According to the Bureau of Labor Statistics the unemployment rate for January 2013 was 7.9% and has been at or near that level since September 2012. Whether you are a recent graduate or have been laid off from a job you held for years, getting a job in this economy is a real challenge. Just like any challenge, it will take time and effort to solve the problem. Here are some steps to help you get on the path to employment.
After losing your job, you should create a personal budget. It’s key to know what you have, and how much money you will need to stay afloat throughout the job search process. Although you may not need to prepare anything as detailed as financial statements, you do need to know where you stand financially and budget accordingly. A report by the Bureau of Labor Statistics states that more than a quarter (26.7 percent) of successful job searches lasted 6 months or longer, with about half of those taking more than a year, so your money may need to last. One helpful tip is that you can write off the expenses you incur during the search on your tax return. This includes travel expenses, parking, resume printing, etc.
Make sure your resume is up to date and relevant to the job you want. When outlining your skills and experience, use keywords related to the type of job for which you’re applying. You’ll usually find them in the job description. Hiring managers will often run a batch of resumes through a keyword search program that seeks out certain skills, so make sure that yours contains what they’re looking for. It’s also important to tailor your resume and cover letter to each job when you apply. Have a colleague or friend critique your resume. There are professional resume editing services available, but they’ll cost you anywhere from $40 to $150. It can be worth the price if you need the help.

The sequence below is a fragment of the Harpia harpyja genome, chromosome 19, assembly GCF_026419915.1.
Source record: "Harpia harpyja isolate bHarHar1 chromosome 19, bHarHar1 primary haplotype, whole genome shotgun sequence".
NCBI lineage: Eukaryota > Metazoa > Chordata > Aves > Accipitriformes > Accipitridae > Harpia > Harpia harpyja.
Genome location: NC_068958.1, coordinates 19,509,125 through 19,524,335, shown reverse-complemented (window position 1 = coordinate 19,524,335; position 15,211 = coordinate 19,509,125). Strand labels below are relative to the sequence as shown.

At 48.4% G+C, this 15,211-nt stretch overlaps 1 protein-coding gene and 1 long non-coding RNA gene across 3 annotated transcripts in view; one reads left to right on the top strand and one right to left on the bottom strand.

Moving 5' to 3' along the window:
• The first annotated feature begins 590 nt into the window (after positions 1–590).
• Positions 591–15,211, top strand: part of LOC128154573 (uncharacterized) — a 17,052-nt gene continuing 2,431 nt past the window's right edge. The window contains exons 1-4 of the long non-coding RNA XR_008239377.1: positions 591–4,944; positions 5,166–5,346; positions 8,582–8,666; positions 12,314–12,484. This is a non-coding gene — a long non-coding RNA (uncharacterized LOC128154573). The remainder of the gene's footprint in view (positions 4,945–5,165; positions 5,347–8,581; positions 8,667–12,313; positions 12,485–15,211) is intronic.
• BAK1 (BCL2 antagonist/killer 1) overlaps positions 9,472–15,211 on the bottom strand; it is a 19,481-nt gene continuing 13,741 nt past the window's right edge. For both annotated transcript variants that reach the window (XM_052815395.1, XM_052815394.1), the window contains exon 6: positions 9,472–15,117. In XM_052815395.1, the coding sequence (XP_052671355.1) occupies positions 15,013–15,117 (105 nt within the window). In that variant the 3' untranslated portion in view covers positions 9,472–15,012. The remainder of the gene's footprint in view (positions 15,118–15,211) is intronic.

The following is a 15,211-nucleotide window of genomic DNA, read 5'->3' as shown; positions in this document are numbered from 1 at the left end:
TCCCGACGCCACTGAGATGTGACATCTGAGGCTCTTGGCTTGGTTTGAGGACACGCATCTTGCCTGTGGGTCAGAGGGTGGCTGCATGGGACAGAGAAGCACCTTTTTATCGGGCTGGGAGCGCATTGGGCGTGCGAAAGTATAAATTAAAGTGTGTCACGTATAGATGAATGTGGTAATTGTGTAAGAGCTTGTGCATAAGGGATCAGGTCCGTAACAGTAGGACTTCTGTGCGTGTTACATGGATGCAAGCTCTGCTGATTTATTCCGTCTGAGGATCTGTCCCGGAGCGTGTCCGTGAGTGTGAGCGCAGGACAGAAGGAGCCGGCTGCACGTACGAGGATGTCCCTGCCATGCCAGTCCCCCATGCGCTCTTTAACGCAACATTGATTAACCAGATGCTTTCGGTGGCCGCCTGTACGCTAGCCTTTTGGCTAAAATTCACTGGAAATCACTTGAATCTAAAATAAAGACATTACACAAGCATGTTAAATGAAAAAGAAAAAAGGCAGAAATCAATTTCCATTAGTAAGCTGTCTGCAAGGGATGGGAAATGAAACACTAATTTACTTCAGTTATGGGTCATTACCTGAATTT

Use websites like monster.com and careerbuilder.com. They have broad job-searching capabilities and they offer a number of resources and tips on resume writing and interviewing skills. Another helpful website is careeronestop.org, a government website offering advice and resources for job seekers. Don’t strictly stick to these sites though. If there are some particular companies that interest you, go directly to their websites and check for available positions. There are plenty of opportunities that don’t get posted on the more popular job sites.
Use your professional network to propel you into the job market and seek out opportunities. Don’t be shy about letting people know that you’re unemployed. Roughly 40% of job seekers found their current position through someone they know. You can also create a profile on professional networking websites like linkedin.com. It’s a great way to see and be seen in the job market and in your respective industry. Also, if you don’t belong to one already, look for professional organizations to join. They offer many resources and networking opportunities.
If you’re financially stable enough, now may be a good time to go back to school to pick up some new skills and expand your appeal in the job market. Many colleges and community centers offer adult/continuing education in various fields of study. Maybe there’s something you’ve always wanted to learn but never had the time. If you see available jobs that are beyond your skill set, look into getting those skills. Visit local college and community center websites to find more information on available programs. Be very careful when deciding to go back to school. Analyze whether or not it will actually pay off in the long run and make sure you have a plan for how you will pay for it. An alternative is to check out websites such as OpenCulture and Coursera, which offer free online courses from top universities ranging in topics from philosophy to computer science to media studies. This is a great way to freshen up on skills or even learn the basics of a new language at no cost.
These are just a few helpful tips for those entering the job market. It’s important to treat your job search as if it’s your current job. Create a schedule and goals for each day. Finding a job is hard work, especially in today’s competitive environment. Take care of yourself physically and emotionally, as a lengthy job-search can be stressful. A lot of people are out there, so do your best to stand out in the crowd.